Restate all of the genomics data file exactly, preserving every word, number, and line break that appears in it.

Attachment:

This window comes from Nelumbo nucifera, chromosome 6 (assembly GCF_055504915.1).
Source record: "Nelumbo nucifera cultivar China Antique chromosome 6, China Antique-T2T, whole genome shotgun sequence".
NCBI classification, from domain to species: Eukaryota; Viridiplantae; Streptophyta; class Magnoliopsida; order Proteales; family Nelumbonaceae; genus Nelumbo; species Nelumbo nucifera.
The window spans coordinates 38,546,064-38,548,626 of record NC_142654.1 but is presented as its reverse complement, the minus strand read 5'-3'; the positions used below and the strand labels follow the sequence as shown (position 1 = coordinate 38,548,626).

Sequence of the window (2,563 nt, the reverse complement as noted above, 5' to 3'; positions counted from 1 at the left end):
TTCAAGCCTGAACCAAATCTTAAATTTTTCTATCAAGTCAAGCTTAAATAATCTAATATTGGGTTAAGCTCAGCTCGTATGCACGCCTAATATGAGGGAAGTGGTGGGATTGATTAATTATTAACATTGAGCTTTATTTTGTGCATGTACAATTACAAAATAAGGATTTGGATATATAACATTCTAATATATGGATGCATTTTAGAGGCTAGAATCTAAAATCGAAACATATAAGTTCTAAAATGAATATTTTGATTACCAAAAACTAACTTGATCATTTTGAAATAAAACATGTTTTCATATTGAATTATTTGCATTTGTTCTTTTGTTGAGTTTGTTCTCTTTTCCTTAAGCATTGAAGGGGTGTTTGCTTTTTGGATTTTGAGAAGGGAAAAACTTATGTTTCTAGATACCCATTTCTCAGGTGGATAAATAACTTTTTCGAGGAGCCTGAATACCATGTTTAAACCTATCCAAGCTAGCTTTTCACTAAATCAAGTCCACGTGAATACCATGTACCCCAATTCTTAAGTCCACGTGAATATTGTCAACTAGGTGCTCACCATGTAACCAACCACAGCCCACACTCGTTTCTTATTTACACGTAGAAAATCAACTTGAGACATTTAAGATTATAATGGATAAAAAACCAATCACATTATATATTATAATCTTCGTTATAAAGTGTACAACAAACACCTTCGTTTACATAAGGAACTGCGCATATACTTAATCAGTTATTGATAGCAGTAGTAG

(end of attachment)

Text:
This window comes from Nelumbo nucifera, chromosome 6 (assembly GCF_055504915.1).
Source record: "Nelumbo nucifera cultivar China Antique chromosome 6, China Antique-T2T, whole genome shotgun sequence".
NCBI classification, from domain to species: Eukaryota; Viridiplantae; Streptophyta; class Magnoliopsida; order Proteales; family Nelumbonaceae; genus Nelumbo; species Nelumbo nucifera.
The window spans coordinates 38,546,064-38,548,626 of record NC_142654.1 but is presented as its reverse complement, the minus strand read 5'-3'; the positions used below and the strand labels follow the sequence as shown (position 1 = coordinate 38,548,626).

Sequence of the window (2,563 nt, the reverse complement as noted above, 5' to 3'; positions counted from 1 at the left end):
TTCAAGCCTGAACCAAATCTTAAATTTTTCTATCAAGTCAAGCTTAAATAATCTAATATTGGGTTAAGCTCAGCTCGTATGCACGCCTAATATGAGGGAAGTGGTGGGATTGATTAATTATTAACATTGAGCTTTATTTTGTGCATGTACAATTACAAAATAAGGATTTGGATATATAACATTCTAATATATGGATGCATTTTAGAGGCTAGAATCTAAAATCGAAACATATAAGTTCTAAAATGAATATTTTGATTACCAAAAACTAACTTGATCATTTTGAAATAAAACATGTTTTCATATTGAATTATTTGCATTTGTTCTTTTGTTGAGTTTGTTCTCTTTTCCTTAAGCATTGAAGGGGTGTTTGCTTTTTGGATTTTGAGAAGGGAAAAACTTATGTTTCTAGATACCCATTTCTCAGGTGGATAAATAACTTTTTCGAGGAGCCTGAATACCATGTTTAAACCTATCCAAGCTAGCTTTTCACTAAATCAAGTCCACGTGAATACCATGTACCCCAATTCTTAAGTCCACGTGAATATTGTCAACTAGGTGCTCACCATGTAACCAACCACAGCCCACACTCGTTTCTTATTTACACGTAGAAAATCAACTTGAGACATTTAAGATTATAATGGATAAAAAACCAATCACATTATATATTATAATCTTCGTTATAAAGTGTACAACAAACACCTTCGTTTACATAAGGAACTGCGCATATACTTAATCAGTTATTGATAGCAGTAGTAG